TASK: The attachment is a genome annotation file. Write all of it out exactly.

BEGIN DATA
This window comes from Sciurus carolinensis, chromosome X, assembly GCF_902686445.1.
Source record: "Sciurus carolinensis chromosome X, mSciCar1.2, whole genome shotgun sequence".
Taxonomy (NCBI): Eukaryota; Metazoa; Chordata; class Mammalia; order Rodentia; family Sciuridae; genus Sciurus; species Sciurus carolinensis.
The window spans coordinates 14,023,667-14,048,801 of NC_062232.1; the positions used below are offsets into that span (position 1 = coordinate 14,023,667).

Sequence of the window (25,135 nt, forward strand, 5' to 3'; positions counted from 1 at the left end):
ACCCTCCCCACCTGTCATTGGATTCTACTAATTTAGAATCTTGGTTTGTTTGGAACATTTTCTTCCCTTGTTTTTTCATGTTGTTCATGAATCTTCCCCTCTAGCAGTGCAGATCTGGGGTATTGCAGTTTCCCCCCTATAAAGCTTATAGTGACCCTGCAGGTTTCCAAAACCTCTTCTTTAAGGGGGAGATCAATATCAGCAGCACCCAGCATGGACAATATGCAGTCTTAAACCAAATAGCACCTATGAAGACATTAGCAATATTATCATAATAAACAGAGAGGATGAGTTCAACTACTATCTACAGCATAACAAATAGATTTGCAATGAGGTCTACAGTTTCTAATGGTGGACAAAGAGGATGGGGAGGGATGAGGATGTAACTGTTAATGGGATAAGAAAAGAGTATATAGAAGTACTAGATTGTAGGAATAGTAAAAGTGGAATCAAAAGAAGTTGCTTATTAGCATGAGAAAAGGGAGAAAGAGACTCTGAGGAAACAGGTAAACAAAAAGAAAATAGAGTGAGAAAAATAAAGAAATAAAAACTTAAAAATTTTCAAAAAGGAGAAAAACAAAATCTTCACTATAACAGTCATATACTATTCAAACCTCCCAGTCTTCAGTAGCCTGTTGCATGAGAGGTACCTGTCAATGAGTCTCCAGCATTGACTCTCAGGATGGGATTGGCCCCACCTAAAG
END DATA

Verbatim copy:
This window comes from Sciurus carolinensis, chromosome X, assembly GCF_902686445.1.
Source record: "Sciurus carolinensis chromosome X, mSciCar1.2, whole genome shotgun sequence".
Taxonomy (NCBI): Eukaryota; Metazoa; Chordata; class Mammalia; order Rodentia; family Sciuridae; genus Sciurus; species Sciurus carolinensis.
The window spans coordinates 14,023,667-14,048,801 of NC_062232.1; the positions used below are offsets into that span (position 1 = coordinate 14,023,667).

Sequence of the window (25,135 nt, forward strand, 5' to 3'; positions counted from 1 at the left end):
ACCCTCCCCACCTGTCATTGGATTCTACTAATTTAGAATCTTGGTTTGTTTGGAACATTTTCTTCCCTTGTTTTTTCATGTTGTTCATGAATCTTCCCCTCTAGCAGTGCAGATCTGGGGTATTGCAGTTTCCCCCCTATAAAGCTTATAGTGACCCTGCAGGTTTCCAAAACCTCTTCTTTAAGGGGGAGATCAATATCAGCAGCACCCAGCATGGACAATATGCAGTCTTAAACCAAATAGCACCTATGAAGACATTAGCAATATTATCATAATAAACAGAGAGGATGAGTTCAACTACTATCTACAGCATAACAAATAGATTTGCAATGAGGTCTACAGTTTCTAATGGTGGACAAAGAGGATGGGGAGGGATGAGGATGTAACTGTTAATGGGATAAGAAAAGAGTATATAGAAGTACTAGATTGTAGGAATAGTAAAAGTGGAATCAAAAGAAGTTGCTTATTAGCATGAGAAAAGGGAGAAAGAGACTCTGAGGAAACAGGTAAACAAAAAGAAAATAGAGTGAGAAAAATAAAGAAATAAAAACTTAAAAATTTTCAAAAAGGAGAAAAACAAAATCTTCACTATAACAGTCATATACTATTCAAACCTCCCAGTCTTCAGTAGCCTGTTGCATGAGAGGTACCTGTCAATGAGTCTCCAGCATTGACTCTCAGGATGGGATTGGCCCCACCTAAAG